Cast & Crew
Edwin L. Marin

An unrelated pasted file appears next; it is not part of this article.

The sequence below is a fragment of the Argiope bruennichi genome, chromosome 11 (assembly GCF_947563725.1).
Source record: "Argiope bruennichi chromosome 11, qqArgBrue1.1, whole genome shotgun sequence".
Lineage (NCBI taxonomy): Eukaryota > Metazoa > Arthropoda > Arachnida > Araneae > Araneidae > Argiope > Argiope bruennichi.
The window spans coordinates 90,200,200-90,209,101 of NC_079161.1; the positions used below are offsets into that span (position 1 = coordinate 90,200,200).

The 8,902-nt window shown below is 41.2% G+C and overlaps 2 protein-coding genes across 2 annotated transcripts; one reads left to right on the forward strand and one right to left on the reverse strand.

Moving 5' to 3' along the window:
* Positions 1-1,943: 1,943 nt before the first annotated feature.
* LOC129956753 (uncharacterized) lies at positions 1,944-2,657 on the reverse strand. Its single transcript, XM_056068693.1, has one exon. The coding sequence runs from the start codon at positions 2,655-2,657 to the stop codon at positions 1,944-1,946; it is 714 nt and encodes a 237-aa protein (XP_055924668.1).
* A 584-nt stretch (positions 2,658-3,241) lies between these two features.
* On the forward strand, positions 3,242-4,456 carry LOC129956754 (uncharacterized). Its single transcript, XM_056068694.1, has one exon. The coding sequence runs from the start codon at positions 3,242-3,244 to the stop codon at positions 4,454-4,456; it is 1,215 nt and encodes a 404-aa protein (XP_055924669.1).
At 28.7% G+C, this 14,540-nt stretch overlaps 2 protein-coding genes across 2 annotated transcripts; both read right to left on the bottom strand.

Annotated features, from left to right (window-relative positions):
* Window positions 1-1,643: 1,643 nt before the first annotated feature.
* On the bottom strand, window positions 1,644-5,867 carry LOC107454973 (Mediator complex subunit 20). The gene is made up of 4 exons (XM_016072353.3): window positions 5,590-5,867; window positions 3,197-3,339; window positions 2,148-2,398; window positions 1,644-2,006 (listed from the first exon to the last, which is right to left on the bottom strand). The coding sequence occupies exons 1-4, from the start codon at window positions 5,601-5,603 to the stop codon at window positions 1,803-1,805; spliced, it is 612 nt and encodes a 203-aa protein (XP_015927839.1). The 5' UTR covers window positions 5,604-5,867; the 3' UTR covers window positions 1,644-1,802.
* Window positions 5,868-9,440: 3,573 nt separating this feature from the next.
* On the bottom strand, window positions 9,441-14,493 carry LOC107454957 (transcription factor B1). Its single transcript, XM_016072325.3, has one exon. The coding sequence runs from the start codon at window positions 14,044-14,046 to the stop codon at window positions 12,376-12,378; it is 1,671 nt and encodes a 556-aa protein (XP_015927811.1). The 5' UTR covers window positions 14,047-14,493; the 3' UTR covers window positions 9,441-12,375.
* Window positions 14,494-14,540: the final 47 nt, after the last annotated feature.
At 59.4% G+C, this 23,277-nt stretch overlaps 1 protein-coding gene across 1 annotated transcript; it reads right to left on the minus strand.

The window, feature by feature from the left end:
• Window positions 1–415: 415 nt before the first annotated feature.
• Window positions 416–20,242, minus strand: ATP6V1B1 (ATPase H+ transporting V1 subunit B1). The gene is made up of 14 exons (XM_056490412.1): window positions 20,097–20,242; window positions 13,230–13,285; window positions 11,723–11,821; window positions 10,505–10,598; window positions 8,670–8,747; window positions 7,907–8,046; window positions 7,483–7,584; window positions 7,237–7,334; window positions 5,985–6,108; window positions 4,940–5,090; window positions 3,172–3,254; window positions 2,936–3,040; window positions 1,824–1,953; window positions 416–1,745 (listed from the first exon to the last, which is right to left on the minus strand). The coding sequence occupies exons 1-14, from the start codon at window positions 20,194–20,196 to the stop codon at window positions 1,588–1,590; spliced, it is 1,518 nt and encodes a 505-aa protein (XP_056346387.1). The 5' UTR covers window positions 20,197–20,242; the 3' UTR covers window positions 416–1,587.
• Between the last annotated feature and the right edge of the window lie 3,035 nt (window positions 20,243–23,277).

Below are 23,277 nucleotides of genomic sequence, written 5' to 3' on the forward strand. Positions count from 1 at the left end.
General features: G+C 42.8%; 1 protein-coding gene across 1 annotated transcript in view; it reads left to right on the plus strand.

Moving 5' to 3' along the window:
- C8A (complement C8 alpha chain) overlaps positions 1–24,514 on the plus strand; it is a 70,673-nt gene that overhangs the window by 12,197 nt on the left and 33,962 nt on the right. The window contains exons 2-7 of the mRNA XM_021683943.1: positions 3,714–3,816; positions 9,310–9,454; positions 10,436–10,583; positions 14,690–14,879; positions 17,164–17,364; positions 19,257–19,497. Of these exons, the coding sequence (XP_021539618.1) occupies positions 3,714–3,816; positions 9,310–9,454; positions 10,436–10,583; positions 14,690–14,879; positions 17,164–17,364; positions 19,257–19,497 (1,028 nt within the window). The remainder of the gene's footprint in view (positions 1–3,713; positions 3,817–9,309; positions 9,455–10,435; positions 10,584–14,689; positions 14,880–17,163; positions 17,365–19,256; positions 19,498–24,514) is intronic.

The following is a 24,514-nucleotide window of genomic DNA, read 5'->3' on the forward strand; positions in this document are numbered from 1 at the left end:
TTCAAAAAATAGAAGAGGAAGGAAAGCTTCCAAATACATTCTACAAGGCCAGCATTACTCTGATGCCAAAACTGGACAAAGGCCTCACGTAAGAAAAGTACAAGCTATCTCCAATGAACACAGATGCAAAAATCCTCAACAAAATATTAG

Ned Britt, a gunfighter turned newspaperman who has a reputation for exposing wrongdoers, travels by wagon train from Kansas to San Antonio with his partner, Ben Garvin, and copy boy Luther Wicks. Along the way, the train is joined by Flora Talbot, whose father had employed Ned years ago in Fort Worth, and who is now engaged to Ned's old friend, cattle buyer Blair Lunsford. The wagons cross paths with trail boss Gabe Clevenger, who is driving a herd to Kansas City. The violent Clevenger tangled with Ned fourteen years earlier and is determined to prevent him from returning to Texas. At night, Happy Jack Harvey, one of Clevenger's gunmen, challenges Ned to a fight. Ned, who was sickened by the killings in the Civil War, refuses to put on his guns, but Harvey fires anyway and starts a cattle stampede, during which young Toby Nickerson is trampled to death. Disgusted with Ned's position as a man of words, Flora taunts him to take action and he retorts that he will fight Clevenger with the power of the press. In Fort Worth, Ned learns from Blair that lack of work has driven away much of the town's population. However, Blair insists, that the advent of the railroad will turn Fort Worth into a center for shipping cattle. Clevenger has been terrorizing the town because the railroad will end his cattle-driving business, and the town sheriff is too afraid of Clevenger's violent gunmen to arrest him. Eager to share Blair's vision and intent on enacting revenge on Clevenger, Ned agrees to stay in Fort Worth and start a newspaper. Meanwhile, Garvin discovers that Blair is buying property cheaply from departing residents and hints to Ned that perhaps Clevenger's lawlessness suits Blair's purpose by driving away the townspeople. One day, Amy Brooks, Ned's former fiancée, returns to Fort Worth, and he invites her to join him, Blair and Flora at dinner. However at dinner, Amy unexpectedly reveals that Blair became her lover after Ned left town to join the army and denounces Blair for breaking off their relationship in favor of Flora's land and money. A furious Blair accuses Ned of instigating Amy's allegations because he is in love with Flora himself. When Ned returns to the office, he discover's Gavin's body, stabbed in the back by a knife like those used by one of Clevenger's men. The death of his friend drives Ned to appoint himself as deputy sheriff and shoot down Garvin's killer. Several townspeople then announce that the paper's editorials have roused them to form a vigilante group to fight Clevenger, and later, Ned learns that Blair is behind the vigilante group. Despite the efforts of the vigilantes, Clevenger attacks a train carrying Blair and the railroad men he is trying to woo to Fort Worth. In retaliation, Blair asks Ned to help him set a trap to catch Clevenger. Ned agrees, but once they are on the train, Blair turns on his old friend, disclosing that Garvin's suspicions were correct and that he now plans on killing Ned and Clevenger. Blair locks Ned in a railroad car and sets it on fire, but Ned is able to escape and pursue his former friend. He finds Blair at Flora's and challenges him to a fight. Blair angrily leaves, and Ned tells Flora that he will expose Blair in the next issue of the paper. While Ned is alone in his office, Blair confronts him and admits all his wrongdoing, then pulls his gun. Before he can kill Ned, Flora shoots him from outside, where she has heard everything. Clevenger then tries to kill Ned, but Ned shoots him first. Later, the railroad arrives, and Fort Worth is set to become a major city. Ned's satisfaction is complete when Flora, now his wife, reveals that she is pregnant.